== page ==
Obesity is a disease that affects over one-third of the adult American population (approximately 72 million Americans). It’s a serious health problem that’s associated with leading causes of death such as diabetes, heart disease, stroke and some types of cancer.
Further, according to figures from the Centers for Disease Control and Prevention (CDC), the number of overweight and obese Americans has increased since 1960, and that trend shows no sign of slowing down. Today, 66.3 percent of adult Americans (about 200 million) are categorized as being overweight or obese. Since 1960, adult Americans have increased average height by 1 inch and average weight by 25 pounds.
“When it comes to weight loss, there's no lack of fad diets promising fast results. But such diets limit your nutritional intake, can be unhealthy, and tend to fail in the long run,” Healthy 4 Life director of bariatric services Lorri Field RN, BSN, MBA said. “The key to achieving and maintaining a healthy weight isn't about short-term dietary changes. It's about a lifestyle that includes healthy eating, regular physical activity, and balancing the number of calories you consume with the number of calories your body uses.”
Bariatric refers to the causes, prevention and treatment of obesity. Most people are familiar with the concept of bariatric surgery, which alters the digestive system to help people with severe weight-related health problems lose weight. However, bariatric surgery is just one of the treatment options available for adults at the Healthy 4 Life Centers at St. Mary Medical Center in Hobart and Community Hospital in Munster.
“Most of our team has been together 12 years. Together we have combined experience of helping nearly 2,000 patients. We joined St. Mary’s in May of 2011 and opened the Munster Healthy 4 Life Center last year. In Feb., 2013 we will be expanding our services to Valparaiso,” Field explained. “Omar Shamsi, MD who is Board Certified in Internal Medicine and one of just a few hundred physicians in the country to hold a fellowship in Nutrition Support/Obesity Medicine is the gatekeeper for our program. He’s the first to see any patient interested in bariatric surgery. Each patient receives a full medical work-up, and he may meet with them for months to ensure they are in the best possible health prior to surgery.”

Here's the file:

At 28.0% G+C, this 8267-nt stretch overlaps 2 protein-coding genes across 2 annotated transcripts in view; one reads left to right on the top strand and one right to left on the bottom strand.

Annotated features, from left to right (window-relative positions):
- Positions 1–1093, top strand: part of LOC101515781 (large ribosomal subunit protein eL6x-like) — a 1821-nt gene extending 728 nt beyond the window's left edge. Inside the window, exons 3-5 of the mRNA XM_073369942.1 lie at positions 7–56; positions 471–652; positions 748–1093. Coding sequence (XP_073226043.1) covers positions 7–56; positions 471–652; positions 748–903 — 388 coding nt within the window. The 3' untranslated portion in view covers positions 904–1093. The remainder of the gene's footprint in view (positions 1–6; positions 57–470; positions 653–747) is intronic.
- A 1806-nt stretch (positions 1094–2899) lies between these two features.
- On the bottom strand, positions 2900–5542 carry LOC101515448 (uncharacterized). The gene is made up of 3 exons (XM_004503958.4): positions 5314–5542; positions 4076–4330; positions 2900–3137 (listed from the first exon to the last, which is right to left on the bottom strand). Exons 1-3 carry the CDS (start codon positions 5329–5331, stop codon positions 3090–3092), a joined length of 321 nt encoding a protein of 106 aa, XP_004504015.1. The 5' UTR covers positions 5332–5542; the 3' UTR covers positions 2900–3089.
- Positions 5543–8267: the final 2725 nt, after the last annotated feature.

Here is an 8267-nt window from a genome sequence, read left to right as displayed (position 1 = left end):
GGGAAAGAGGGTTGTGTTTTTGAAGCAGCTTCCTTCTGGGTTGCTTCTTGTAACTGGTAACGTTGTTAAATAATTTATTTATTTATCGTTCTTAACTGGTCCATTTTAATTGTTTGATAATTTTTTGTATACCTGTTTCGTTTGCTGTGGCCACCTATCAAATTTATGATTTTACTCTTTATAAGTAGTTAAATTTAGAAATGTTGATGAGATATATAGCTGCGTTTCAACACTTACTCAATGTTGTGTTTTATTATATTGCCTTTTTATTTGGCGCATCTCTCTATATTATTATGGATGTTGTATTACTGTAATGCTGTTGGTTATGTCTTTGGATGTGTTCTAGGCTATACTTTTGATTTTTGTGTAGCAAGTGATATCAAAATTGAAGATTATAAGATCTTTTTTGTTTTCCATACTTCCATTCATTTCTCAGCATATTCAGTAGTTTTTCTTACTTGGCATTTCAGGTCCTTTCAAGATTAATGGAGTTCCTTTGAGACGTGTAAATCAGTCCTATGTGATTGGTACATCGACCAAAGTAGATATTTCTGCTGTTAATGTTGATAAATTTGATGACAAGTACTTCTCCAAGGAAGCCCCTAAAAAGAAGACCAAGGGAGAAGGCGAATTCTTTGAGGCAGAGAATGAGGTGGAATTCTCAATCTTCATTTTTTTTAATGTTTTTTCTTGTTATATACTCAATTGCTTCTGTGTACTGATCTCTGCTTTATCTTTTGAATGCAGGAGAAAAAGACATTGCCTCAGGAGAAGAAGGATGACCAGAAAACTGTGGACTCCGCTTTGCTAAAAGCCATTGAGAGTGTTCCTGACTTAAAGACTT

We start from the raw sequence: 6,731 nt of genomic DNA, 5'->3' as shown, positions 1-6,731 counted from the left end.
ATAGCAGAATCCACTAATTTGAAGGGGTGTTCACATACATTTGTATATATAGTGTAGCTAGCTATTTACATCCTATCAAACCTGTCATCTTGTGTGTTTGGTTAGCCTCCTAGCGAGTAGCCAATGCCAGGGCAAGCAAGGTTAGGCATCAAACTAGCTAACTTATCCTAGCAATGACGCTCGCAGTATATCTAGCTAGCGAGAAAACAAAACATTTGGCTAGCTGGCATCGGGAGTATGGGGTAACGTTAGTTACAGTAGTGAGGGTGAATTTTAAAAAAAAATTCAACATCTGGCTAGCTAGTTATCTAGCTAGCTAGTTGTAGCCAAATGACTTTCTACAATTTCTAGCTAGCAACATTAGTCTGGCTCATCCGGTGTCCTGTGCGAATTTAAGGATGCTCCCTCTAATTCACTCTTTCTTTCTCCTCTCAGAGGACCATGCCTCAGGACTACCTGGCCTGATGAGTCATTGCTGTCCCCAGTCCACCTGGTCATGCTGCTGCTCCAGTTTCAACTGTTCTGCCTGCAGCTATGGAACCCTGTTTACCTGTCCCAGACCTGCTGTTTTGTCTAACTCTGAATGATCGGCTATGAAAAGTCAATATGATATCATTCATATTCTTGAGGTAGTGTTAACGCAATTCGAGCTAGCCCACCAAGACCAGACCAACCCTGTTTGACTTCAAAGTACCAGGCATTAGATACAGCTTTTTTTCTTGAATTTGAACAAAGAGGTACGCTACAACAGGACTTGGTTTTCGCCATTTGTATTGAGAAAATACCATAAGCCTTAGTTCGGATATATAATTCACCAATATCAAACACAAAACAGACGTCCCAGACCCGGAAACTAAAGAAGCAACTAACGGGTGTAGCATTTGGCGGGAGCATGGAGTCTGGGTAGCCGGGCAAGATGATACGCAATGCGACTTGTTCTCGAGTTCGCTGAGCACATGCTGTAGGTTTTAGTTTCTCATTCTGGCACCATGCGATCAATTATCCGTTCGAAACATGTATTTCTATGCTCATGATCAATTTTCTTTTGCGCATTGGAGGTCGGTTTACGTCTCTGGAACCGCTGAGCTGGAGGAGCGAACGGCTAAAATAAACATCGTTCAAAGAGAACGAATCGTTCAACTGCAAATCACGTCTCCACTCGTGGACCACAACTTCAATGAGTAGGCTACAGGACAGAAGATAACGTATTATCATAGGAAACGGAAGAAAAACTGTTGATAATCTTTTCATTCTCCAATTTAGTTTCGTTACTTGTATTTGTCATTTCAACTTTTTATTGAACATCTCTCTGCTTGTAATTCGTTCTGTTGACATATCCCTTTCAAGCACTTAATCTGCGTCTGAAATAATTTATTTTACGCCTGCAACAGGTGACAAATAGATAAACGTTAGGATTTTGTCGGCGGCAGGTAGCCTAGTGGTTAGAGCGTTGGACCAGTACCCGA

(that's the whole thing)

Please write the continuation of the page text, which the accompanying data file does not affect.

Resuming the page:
However, surgery isn’t the best option for everyone. That’s why Dr. Shamsi sees more medically managed weight loss patients than surgically managed. He’s passionate about guiding either group to more successful weight loss – regardless of the approach, according to Field.
“Some of our patients come in absolutely confident they want surgery and end up being very successful after meeting with Dr. Shamsi and the rest of the team,” she added. “They use the tools we provide through the medical tract, and it works. For those who could benefit most from surgery, there’s an intensive pre-surgical preparation program followed by post-op life-time support.”
With years of scientific research indicating that behavior, environmental and genetic factors all play a role in causing people to be overweight and obese, there’s no doubt that a technology-driven lifestyle of physical inactivity combined with the increased consumption of readily available and inexpensive high-calorie foods are top contributing factors in today’s rising epidemic.
“We don’t discount that personal choice plays into this, it’s just more dynamic than that,” Field said. “The common approach to obesity is: eat less, move more. Well, this hasn’t been too terribly effective, has it? We owe it to our patients to look at all the causes.”
As part of the Healthy 4 Life process, a highly experienced team of medical professionals, including two surgeons, a physician assistant, nurse practitioner, dietician, licensed clinical social worker and exercise specialists, work closely with patients to determine the best plan for achieving long-lasting results.
“The success of our program stems from of us working together collectively,” Field added. “If we look at the problem taking a myopic view, we would never see the results we do.”